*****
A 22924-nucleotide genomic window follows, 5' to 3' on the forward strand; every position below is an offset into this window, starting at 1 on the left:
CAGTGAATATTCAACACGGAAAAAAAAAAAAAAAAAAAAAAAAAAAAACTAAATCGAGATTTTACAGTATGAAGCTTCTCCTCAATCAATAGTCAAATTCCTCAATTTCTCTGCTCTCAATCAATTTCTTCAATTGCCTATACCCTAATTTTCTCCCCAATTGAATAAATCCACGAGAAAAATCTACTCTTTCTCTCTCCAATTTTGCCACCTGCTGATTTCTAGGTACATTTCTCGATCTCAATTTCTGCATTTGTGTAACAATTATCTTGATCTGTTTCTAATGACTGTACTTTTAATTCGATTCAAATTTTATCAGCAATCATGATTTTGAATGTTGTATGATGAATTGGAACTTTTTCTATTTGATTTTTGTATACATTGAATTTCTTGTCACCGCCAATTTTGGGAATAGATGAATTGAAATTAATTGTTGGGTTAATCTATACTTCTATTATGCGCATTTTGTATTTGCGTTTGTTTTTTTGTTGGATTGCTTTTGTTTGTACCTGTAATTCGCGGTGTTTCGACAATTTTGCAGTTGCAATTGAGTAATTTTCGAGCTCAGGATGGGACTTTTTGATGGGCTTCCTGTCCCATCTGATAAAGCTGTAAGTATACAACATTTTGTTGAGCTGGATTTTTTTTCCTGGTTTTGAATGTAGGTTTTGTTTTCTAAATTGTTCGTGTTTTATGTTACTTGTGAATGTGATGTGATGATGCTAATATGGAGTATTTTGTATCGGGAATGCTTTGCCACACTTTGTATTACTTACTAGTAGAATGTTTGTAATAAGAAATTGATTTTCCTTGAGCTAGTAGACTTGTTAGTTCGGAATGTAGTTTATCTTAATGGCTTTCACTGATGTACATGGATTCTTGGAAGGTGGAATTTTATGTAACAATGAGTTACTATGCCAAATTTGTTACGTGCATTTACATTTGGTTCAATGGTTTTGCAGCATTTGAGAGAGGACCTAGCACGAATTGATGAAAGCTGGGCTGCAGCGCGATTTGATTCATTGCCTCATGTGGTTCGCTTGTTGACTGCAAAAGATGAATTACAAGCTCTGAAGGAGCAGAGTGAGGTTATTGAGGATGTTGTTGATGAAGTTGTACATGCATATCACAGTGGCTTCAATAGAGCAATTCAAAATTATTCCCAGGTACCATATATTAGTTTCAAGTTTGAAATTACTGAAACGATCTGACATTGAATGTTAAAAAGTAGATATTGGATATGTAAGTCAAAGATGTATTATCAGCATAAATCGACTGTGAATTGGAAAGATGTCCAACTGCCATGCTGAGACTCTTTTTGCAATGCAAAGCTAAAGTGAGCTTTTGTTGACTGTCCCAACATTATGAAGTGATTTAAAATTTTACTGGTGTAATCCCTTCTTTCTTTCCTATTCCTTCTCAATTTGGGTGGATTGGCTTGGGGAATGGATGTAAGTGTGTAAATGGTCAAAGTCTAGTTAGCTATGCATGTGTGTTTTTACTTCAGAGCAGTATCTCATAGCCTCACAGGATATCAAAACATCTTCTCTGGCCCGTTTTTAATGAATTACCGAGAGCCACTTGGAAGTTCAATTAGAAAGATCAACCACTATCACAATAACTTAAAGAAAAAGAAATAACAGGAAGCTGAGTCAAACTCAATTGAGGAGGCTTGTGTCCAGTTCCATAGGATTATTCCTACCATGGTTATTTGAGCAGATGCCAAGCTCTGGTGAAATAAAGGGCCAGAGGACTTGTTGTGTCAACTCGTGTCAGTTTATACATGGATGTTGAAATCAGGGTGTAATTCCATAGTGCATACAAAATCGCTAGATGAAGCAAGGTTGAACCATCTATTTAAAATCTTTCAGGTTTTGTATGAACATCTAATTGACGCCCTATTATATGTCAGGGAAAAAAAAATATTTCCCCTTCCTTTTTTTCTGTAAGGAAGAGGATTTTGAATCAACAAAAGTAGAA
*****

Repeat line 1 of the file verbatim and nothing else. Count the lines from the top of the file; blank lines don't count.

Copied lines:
A 22924-nucleotide genomic window follows, 5' to 3' on the forward strand; every position below is an offset into this window, starting at 1 on the left: